Take smart risks. It’s natural to question yourself in the early phase of building your company. Often, you are not earning a salary as a founder and the pressure is really on, especially when the initial excitement burns off. One of the things that really helped us to get through that difficult early stage was that we knew we didn’t want to let anyone down. We weren’t going to risk our reputations by not delivering. That’s our biggest strength as founders — if we commit to something, we deliver all the way.
As part of my series about the leadership lessons of accomplished business leaders, I had the pleasure of interviewing Or Bokobza.
Or Bokobza is CEO and Co-Founder of Venn, the world’s only platform and experience company focused entirely on neighborhoods. Raised in a cooperative community in Israel, Or started his first neighborhood development company in 2012. In 2014, he became a founding partner of Selina, a hospitality and wellness start-up with nearly 100 locations around the world and more than $350M in funding.
In 2017, Or and his co-founders created Venn, The Neighborhood Company, merging best-in-class digital, physical and human experiences to foster real-world connections between neighbors and neighborhoods. Operating in cities from Brooklyn to Berlin and Tel Aviv, Venn powers thousands of units and drives Belonging for members and business growth for partners. Or lives between New York City and Tel Aviv.
Thank you so much for joining us! Can you tell us a story about what brought you to this specific career path? Can you tell us a story about the hard times that you faced when you first started your journey?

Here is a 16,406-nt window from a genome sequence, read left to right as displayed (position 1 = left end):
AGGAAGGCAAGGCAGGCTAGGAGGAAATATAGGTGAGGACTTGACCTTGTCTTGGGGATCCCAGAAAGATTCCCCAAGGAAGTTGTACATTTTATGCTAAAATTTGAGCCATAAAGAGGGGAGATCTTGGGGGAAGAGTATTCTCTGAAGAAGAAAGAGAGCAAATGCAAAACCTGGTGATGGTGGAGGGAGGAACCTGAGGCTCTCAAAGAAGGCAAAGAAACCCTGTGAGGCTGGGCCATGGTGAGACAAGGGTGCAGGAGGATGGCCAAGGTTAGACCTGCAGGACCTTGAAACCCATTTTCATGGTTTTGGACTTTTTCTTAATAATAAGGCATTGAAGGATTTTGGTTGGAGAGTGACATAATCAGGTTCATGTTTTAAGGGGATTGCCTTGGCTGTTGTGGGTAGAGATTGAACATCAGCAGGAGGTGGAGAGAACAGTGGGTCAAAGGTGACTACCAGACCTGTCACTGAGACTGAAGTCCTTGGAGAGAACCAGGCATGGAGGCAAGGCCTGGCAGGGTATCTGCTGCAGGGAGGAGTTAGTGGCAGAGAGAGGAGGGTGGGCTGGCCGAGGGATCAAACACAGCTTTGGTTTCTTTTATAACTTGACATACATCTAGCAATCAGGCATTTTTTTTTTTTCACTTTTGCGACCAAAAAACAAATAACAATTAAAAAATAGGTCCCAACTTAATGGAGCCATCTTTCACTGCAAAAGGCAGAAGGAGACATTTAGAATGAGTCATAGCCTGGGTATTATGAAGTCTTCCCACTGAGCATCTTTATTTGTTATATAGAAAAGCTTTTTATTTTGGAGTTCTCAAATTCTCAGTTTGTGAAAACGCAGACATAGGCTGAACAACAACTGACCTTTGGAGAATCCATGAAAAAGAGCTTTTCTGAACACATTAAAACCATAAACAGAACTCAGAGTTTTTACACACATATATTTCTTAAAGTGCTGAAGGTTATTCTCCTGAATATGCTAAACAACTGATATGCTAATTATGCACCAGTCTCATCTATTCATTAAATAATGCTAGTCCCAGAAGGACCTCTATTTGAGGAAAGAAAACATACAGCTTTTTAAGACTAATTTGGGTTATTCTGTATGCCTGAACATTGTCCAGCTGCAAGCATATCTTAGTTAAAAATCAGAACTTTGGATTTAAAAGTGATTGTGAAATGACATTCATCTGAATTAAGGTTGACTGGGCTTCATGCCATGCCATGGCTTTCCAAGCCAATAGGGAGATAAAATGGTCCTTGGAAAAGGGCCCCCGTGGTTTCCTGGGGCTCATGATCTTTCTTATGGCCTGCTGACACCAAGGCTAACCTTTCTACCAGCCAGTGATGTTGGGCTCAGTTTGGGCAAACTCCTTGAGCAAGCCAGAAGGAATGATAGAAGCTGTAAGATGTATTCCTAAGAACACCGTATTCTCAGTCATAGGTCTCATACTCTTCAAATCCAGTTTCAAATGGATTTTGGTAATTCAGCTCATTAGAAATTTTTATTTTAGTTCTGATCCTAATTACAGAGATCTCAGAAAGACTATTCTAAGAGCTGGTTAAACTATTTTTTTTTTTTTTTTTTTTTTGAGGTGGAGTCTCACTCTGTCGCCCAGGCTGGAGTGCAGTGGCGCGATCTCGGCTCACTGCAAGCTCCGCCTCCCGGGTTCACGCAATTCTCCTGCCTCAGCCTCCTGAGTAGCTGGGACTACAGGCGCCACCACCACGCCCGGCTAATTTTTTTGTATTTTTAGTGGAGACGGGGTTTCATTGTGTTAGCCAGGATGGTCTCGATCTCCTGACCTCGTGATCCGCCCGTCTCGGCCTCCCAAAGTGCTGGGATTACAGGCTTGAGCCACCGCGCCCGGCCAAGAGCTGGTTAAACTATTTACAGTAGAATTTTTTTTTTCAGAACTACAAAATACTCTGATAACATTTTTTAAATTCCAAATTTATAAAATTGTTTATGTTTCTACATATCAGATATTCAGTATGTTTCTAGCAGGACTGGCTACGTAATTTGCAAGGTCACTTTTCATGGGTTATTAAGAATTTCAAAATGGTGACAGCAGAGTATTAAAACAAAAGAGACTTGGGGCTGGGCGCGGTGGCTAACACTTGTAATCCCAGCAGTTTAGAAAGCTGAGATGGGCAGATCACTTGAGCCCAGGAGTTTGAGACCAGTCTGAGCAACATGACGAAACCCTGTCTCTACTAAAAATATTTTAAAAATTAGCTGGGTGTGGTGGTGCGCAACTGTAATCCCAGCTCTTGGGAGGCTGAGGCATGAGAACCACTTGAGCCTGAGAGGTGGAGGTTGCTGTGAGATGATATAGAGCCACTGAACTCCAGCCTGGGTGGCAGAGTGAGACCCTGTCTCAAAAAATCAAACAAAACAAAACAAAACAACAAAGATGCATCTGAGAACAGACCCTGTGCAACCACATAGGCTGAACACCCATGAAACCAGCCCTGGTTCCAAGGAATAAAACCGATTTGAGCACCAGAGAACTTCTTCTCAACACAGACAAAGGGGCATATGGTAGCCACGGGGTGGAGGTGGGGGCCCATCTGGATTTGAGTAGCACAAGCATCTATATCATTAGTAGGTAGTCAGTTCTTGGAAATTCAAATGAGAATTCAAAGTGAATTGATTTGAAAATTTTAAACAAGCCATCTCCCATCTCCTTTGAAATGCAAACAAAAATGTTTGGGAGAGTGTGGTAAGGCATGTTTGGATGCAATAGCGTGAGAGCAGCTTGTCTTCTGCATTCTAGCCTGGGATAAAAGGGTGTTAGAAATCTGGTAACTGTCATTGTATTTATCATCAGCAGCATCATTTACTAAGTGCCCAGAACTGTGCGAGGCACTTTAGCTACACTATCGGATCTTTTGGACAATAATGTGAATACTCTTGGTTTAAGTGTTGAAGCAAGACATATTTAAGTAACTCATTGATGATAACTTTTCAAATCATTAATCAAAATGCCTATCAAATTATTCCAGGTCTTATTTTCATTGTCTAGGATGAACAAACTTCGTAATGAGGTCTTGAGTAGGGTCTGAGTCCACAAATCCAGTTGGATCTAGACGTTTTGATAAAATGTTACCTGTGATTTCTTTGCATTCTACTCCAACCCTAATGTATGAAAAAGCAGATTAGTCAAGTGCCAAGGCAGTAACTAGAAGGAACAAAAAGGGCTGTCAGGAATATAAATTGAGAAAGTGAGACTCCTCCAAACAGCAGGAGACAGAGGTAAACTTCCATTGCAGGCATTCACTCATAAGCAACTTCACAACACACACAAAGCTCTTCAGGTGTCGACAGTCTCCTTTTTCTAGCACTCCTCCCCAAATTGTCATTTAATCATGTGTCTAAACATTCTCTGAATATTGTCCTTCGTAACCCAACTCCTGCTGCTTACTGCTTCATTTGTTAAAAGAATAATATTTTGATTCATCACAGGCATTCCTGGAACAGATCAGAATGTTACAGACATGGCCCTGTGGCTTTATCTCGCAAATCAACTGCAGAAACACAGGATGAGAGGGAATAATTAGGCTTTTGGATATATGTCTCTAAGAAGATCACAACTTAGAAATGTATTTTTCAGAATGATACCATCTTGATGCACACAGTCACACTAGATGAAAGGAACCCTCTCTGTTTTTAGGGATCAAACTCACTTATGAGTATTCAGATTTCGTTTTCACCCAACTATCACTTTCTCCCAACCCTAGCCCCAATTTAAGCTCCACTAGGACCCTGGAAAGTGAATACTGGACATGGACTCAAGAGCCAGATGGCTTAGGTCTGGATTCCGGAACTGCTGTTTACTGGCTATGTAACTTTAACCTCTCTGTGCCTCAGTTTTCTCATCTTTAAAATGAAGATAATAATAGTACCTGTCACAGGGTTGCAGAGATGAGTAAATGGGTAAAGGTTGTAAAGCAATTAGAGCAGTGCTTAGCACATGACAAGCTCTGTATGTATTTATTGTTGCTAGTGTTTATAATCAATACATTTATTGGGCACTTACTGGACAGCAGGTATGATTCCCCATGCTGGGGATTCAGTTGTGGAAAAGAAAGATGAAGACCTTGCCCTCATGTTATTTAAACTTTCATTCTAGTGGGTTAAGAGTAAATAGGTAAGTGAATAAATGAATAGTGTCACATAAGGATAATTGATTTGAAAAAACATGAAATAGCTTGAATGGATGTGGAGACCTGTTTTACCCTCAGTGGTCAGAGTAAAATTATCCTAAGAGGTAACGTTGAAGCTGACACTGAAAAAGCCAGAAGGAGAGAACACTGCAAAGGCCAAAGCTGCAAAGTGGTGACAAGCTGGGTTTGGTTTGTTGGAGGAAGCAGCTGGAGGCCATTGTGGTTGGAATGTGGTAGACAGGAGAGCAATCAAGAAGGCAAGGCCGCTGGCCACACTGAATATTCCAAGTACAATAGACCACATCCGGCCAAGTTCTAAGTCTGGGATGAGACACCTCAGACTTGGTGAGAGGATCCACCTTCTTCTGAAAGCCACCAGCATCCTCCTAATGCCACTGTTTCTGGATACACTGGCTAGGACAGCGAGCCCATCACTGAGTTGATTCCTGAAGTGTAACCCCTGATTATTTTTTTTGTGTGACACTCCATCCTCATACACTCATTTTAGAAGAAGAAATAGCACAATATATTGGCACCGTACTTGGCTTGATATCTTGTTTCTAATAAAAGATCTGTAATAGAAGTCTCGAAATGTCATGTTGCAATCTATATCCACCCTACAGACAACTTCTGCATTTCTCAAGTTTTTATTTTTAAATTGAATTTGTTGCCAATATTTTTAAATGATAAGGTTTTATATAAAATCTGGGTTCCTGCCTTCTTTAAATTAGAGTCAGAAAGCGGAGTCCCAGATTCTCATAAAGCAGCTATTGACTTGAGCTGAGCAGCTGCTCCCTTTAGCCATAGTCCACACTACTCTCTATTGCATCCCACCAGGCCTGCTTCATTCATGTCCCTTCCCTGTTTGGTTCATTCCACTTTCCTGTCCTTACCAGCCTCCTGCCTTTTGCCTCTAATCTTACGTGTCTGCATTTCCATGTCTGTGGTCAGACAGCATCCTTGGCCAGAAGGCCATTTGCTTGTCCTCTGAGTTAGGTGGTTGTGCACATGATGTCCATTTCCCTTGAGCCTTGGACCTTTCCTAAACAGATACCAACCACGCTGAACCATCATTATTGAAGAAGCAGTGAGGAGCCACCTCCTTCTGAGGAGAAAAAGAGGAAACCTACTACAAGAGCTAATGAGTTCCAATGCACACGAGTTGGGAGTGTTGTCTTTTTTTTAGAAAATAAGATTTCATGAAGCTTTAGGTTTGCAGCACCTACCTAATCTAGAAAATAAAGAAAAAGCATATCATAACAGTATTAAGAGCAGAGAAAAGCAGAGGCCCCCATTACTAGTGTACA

I spent eight years in a special forces unit in the Israeli army, an incredible, formative time. It was during that time that I met my co-founder Chen, and we would often talk about our vision for building a community that we could call home, where people would really support each other. We both grew up in communal communities — Chen in a kibbutz and me in a moshav — and this shaped our worldview.
One day, after leaving the army, I got a call about a real estate opportunity in a run-down and neglected neighborhood in the south district of Tel Aviv — Shapira. Chen, our friend David, and I immediately went to take a look. I remember stepping out of the car as a bunch of chickens crossed the street. I could smell the lemon trees — so unusual in the city. It reminded me of the moshav where I grew up. We all looked at each other and without saying a word we knew that this was it — the opportunity we had been looking for.
Right away, we moved to Shapira and started building our plans for the neighborhood — the coffee shop, coworking space, shared spaces. Everyone thought we were out of our minds, but we had a big vision and we were set on seeing it through.
Where did you get the drive to continue even though things were so hard?